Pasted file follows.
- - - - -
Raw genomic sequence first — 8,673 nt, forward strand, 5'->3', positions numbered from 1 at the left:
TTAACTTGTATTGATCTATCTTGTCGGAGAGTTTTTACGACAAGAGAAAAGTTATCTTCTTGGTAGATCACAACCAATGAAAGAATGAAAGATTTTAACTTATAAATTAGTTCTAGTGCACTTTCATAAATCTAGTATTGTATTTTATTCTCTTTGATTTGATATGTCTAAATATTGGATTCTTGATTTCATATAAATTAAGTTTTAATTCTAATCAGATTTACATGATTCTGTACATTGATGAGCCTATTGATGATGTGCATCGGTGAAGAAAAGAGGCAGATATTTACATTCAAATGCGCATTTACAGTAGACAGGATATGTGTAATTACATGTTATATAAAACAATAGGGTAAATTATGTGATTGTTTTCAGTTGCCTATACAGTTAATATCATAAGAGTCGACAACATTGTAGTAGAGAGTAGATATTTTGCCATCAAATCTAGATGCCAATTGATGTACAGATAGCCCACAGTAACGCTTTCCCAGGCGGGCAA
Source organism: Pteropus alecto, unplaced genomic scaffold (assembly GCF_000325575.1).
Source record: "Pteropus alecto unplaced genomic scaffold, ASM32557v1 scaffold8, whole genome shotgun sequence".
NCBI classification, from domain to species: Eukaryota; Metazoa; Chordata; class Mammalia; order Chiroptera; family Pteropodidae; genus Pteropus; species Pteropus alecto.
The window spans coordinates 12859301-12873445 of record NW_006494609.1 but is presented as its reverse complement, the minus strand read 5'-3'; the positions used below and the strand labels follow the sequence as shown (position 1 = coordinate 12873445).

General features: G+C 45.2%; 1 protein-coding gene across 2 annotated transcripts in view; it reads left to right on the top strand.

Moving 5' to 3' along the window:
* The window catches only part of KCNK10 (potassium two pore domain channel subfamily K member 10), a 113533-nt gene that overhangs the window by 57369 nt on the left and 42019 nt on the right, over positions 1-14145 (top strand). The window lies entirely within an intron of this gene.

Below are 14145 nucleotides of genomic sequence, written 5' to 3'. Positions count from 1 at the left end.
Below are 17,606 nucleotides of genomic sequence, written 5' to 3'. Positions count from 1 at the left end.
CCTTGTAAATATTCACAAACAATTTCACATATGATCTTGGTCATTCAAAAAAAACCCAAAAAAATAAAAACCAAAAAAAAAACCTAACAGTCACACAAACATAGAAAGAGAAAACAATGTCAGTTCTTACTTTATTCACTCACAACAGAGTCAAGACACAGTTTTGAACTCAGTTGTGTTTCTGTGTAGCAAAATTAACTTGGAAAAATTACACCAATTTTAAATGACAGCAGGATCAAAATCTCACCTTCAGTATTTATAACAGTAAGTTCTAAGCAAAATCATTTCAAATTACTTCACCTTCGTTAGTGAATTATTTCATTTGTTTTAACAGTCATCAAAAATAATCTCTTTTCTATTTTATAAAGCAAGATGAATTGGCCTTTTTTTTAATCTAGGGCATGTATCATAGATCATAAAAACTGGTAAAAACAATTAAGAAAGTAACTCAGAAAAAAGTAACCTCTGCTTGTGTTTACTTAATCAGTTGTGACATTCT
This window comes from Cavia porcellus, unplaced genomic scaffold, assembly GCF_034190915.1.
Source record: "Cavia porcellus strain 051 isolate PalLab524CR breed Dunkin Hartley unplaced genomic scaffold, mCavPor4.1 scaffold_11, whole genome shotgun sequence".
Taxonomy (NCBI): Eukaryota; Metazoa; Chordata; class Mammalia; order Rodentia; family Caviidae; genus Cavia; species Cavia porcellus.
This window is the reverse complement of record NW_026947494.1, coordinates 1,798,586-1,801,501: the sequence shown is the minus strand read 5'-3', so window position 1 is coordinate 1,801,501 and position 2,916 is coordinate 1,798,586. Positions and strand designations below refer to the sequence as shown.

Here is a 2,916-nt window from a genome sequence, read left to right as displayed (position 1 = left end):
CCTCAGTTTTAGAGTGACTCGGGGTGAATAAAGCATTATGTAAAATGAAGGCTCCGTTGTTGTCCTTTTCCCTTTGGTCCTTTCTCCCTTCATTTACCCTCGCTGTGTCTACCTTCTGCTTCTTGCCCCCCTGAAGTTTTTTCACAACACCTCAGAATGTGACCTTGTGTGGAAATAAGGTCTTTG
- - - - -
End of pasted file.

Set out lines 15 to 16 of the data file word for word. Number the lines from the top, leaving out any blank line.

Taxonomy (NCBI): Eukaryota; Metazoa; Chordata; class Mammalia; order Rodentia; family Caviidae; genus Cavia; species Cavia porcellus.
This window is the reverse complement of record NW_026947494.1, coordinates 1,798,586-1,801,501: the sequence shown is the minus strand read 5'-3', so window position 1 is coordinate 1,801,501 and position 2,916 is coordinate 1,798,586. Positions and strand designations below refer to the sequence as shown.